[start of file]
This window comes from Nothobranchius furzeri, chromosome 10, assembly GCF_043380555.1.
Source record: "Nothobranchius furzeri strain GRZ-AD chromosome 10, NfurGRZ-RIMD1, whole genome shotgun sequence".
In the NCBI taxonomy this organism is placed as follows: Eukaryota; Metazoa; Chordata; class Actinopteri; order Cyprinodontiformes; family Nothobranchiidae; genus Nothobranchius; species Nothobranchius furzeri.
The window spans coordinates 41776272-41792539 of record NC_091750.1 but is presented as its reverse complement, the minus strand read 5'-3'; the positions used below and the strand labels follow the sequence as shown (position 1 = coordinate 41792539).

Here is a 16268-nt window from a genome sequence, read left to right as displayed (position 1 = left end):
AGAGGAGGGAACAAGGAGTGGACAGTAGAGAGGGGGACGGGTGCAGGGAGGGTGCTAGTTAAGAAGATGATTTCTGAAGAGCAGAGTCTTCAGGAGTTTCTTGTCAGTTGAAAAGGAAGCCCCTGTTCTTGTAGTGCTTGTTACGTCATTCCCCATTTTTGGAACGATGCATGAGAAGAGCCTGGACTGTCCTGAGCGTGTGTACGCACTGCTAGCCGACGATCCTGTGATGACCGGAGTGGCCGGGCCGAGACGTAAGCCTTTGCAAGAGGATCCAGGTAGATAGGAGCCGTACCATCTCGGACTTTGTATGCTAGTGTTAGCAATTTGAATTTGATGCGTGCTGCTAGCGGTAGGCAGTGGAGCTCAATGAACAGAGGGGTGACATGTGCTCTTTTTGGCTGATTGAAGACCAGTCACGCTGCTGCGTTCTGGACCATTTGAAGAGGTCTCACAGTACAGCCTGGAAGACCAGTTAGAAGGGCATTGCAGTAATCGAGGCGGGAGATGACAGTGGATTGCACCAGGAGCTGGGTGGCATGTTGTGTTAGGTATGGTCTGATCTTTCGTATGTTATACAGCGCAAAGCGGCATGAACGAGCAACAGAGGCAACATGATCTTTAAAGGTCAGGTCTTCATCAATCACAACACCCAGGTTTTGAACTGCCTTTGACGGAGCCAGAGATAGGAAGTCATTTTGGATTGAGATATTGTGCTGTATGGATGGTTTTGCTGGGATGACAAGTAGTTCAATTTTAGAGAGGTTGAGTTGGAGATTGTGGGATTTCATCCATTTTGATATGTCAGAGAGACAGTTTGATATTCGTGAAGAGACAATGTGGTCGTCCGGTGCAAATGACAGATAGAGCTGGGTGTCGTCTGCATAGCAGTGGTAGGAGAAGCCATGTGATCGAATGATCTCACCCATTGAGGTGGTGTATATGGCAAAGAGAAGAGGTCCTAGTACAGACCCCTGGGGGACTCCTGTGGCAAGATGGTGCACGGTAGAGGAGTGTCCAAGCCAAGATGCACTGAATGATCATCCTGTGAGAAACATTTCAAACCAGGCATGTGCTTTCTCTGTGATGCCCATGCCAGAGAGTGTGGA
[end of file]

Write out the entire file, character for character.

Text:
This window comes from Nothobranchius furzeri, chromosome 10, assembly GCF_043380555.1.
Source record: "Nothobranchius furzeri strain GRZ-AD chromosome 10, NfurGRZ-RIMD1, whole genome shotgun sequence".
In the NCBI taxonomy this organism is placed as follows: Eukaryota; Metazoa; Chordata; class Actinopteri; order Cyprinodontiformes; family Nothobranchiidae; genus Nothobranchius; species Nothobranchius furzeri.
The window spans coordinates 41776272-41792539 of record NC_091750.1 but is presented as its reverse complement, the minus strand read 5'-3'; the positions used below and the strand labels follow the sequence as shown (position 1 = coordinate 41792539).

Here is a 16268-nt window from a genome sequence, read left to right as displayed (position 1 = left end):
AGAGGAGGGAACAAGGAGTGGACAGTAGAGAGGGGGACGGGTGCAGGGAGGGTGCTAGTTAAGAAGATGATTTCTGAAGAGCAGAGTCTTCAGGAGTTTCTTGTCAGTTGAAAAGGAAGCCCCTGTTCTTGTAGTGCTTGTTACGTCATTCCCCATTTTTGGAACGATGCATGAGAAGAGCCTGGACTGTCCTGAGCGTGTGTACGCACTGCTAGCCGACGATCCTGTGATGACCGGAGTGGCCGGGCCGAGACGTAAGCCTTTGCAAGAGGATCCAGGTAGATAGGAGCCGTACCATCTCGGACTTTGTATGCTAGTGTTAGCAATTTGAATTTGATGCGTGCTGCTAGCGGTAGGCAGTGGAGCTCAATGAACAGAGGGGTGACATGTGCTCTTTTTGGCTGATTGAAGACCAGTCACGCTGCTGCGTTCTGGACCATTTGAAGAGGTCTCACAGTACAGCCTGGAAGACCAGTTAGAAGGGCATTGCAGTAATCGAGGCGGGAGATGACAGTGGATTGCACCAGGAGCTGGGTGGCATGTTGTGTTAGGTATGGTCTGATCTTTCGTATGTTATACAGCGCAAAGCGGCATGAACGAGCAACAGAGGCAACATGATCTTTAAAGGTCAGGTCTTCATCAATCACAACACCCAGGTTTTGAACTGCCTTTGACGGAGCCAGAGATAGGAAGTCATTTTGGATTGAGATATTGTGCTGTATGGATGGTTTTGCTGGGATGACAAGTAGTTCAATTTTAGAGAGGTTGAGTTGGAGATTGTGGGATTTCATCCATTTTGATATGTCAGAGAGACAGTTTGATATTCGTGAAGAGACAATGTGGTCGTCCGGTGCAAATGACAGATAGAGCTGGGTGTCGTCTGCATAGCAGTGGTAGGAGAAGCCATGTGATCGAATGATCTCACCCATTGAGGTGGTGTATATGGCAAAGAGAAGAGGTCCTAGTACAGACCCCTGGGGGACTCCTGTGGCAAGATGGTGCACGGTAGAGGAGTGTCCAAGCCAAGATGCACTGAATGATCATCCTGTGAGAAACATTTCAAACCAGGCATGTGCTTTCTCTGTGATGCCCATGCCAGAGAGTGTGGA